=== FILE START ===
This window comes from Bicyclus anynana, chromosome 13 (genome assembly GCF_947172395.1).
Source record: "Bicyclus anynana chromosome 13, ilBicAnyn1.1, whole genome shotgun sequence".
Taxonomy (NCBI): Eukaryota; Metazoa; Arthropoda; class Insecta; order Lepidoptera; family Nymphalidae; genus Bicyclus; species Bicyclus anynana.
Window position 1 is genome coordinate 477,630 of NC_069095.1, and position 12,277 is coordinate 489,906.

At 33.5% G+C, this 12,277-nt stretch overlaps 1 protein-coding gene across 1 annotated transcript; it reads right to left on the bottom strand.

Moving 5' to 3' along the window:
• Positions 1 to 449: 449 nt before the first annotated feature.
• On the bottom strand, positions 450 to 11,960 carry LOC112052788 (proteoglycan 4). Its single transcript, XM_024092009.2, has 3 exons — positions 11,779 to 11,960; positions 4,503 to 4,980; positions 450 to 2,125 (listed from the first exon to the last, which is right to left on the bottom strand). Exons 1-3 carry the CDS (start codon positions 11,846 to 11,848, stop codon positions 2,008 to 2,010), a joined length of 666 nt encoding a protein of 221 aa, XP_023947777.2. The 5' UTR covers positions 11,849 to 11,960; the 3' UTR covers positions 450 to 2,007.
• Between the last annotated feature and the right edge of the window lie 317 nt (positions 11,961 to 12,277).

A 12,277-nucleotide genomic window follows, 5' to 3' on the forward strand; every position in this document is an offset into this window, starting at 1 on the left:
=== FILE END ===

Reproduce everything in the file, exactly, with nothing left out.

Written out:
This window comes from Bicyclus anynana, chromosome 13 (genome assembly GCF_947172395.1).
Source record: "Bicyclus anynana chromosome 13, ilBicAnyn1.1, whole genome shotgun sequence".
Taxonomy (NCBI): Eukaryota; Metazoa; Arthropoda; class Insecta; order Lepidoptera; family Nymphalidae; genus Bicyclus; species Bicyclus anynana.
Window position 1 is genome coordinate 477,630 of NC_069095.1, and position 12,277 is coordinate 489,906.

At 33.5% G+C, this 12,277-nt stretch overlaps 1 protein-coding gene across 1 annotated transcript; it reads right to left on the bottom strand.

Moving 5' to 3' along the window:
• Positions 1 to 449: 449 nt before the first annotated feature.
• On the bottom strand, positions 450 to 11,960 carry LOC112052788 (proteoglycan 4). Its single transcript, XM_024092009.2, has 3 exons — positions 11,779 to 11,960; positions 4,503 to 4,980; positions 450 to 2,125 (listed from the first exon to the last, which is right to left on the bottom strand). Exons 1-3 carry the CDS (start codon positions 11,846 to 11,848, stop codon positions 2,008 to 2,010), a joined length of 666 nt encoding a protein of 221 aa, XP_023947777.2. The 5' UTR covers positions 11,849 to 11,960; the 3' UTR covers positions 450 to 2,007.
• Between the last annotated feature and the right edge of the window lie 317 nt (positions 11,961 to 12,277).

A 12,277-nucleotide genomic window follows, 5' to 3' on the forward strand; every position in this document is an offset into this window, starting at 1 on the left: